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Roughly 71 percent of the Earth’s surface is covered by oceans, containing about 97 percent of all the water on the planet, but this vast resource is in peril from a single threat—thoughtless humans.

Pollution, overfishing, illegal fishing, inadequate management, habitat loss, climate change and manmade disasters are killing ocean species and threatening fragile aquatic ecosystems.

According to United Nations’ statistics, although some 13% of the world’s land environments are protected in some way, less than 1% of global marine areas are under protection, which leaves the Earth’s waters exposed and vulnerable to ongoing threats.

In 2010, a disastrous oil spill poured more than 120 million barrels of crude into the Gulf of Mexico, putting 4,000 miles of coastline and an entire ecosystem at risk. In early 2011, radiation from a tsunami-crippled nuclear plant in Japan spilled into the Pacific, endangering coastal populations and sea life.

Meanwhile, scientists estimate that that 75% of global fisheries are already fully utilized or over-utilized. Some 90% of large marine predators have already vanished due to unsustainable fishing. Steps must be taken to protect oceans from abuse, or massive extinctions could occur by 2050.

To address these problems, a group called the Ocean Realm Society has been conducting an annual “State of the Oceans Summit” (SOS), gathering ocean experts and professionals from around the world to work on solutions to environmental issues in an unbiased manner.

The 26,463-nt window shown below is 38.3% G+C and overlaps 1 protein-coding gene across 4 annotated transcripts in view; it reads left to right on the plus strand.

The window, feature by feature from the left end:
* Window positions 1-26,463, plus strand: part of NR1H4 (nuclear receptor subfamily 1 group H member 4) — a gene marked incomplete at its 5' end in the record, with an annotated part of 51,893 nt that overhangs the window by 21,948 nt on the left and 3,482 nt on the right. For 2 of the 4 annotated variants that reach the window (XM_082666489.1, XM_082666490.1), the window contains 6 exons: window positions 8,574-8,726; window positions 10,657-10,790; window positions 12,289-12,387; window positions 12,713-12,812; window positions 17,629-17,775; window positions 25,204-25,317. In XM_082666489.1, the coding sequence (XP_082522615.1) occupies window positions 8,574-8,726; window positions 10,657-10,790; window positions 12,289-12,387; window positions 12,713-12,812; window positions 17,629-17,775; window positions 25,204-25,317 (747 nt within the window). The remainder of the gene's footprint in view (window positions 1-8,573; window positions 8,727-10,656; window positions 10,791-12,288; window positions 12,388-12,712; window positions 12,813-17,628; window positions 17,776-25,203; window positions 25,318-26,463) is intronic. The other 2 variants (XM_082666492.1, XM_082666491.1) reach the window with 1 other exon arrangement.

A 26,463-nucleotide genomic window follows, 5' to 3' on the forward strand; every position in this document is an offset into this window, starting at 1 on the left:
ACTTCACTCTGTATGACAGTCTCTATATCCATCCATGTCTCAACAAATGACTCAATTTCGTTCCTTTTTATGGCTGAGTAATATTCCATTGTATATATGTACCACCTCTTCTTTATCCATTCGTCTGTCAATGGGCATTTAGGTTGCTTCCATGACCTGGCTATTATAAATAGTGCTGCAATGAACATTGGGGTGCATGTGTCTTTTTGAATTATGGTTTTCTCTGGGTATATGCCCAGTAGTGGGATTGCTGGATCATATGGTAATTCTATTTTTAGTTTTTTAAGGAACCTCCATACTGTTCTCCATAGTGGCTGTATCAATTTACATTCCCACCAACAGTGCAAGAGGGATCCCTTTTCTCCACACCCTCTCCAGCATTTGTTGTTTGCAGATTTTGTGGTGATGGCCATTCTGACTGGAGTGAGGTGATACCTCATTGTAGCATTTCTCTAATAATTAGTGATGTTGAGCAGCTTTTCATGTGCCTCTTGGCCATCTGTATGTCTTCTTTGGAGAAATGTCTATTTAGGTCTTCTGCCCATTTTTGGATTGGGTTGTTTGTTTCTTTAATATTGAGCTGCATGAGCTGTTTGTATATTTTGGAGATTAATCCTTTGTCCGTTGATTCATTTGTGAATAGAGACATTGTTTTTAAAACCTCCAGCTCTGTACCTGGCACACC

Their goal is to keep the oceans healthy by briefing the public, industry and policymakers of actions that can restore ocean wellness.

Specific areas that require action on a global scale include overfishing and by-catch, the dumping of toxic pollutants, and the destruction of natural reefs.

Also of critical importance is the abatement of water temperature increases caused by climate change, along with acidification due to increased carbon dioxide absorbed from the atmosphere.

There are no simple answers to these challenges, but raising the general level of concern may help. To bring awareness to the importance of our oceans and the dangers they face, the U.N. instituted World Oceans Day in 2008.

Every year on June 8th, activities emphasize how essential the world’s waters are to food security as well as the health and survival of all life on Earth. To paraphrase W.H. Auden: “Although thousands live without love, nobody lives without water.”

Since you’re here …

… we’ve got a small favour to ask. More people are reading CAVEMENWORLD than ever, but few are paying for it. Advertising revenues across the media are falling fast. And unlike some othe organisations, we haven’t put up a paywall – we want to keep our articles open to all. So you can see why we need to ask for your help. CAVEMENWORLD’s independent, investigative journalism and graphics take a lot of time, money and hard work to produce. But we do it because we believe our perspective matters – because it might well be your perspective, too.

If everyone who reads our reporting, who likes it, helps to support it, our future would be much more secure.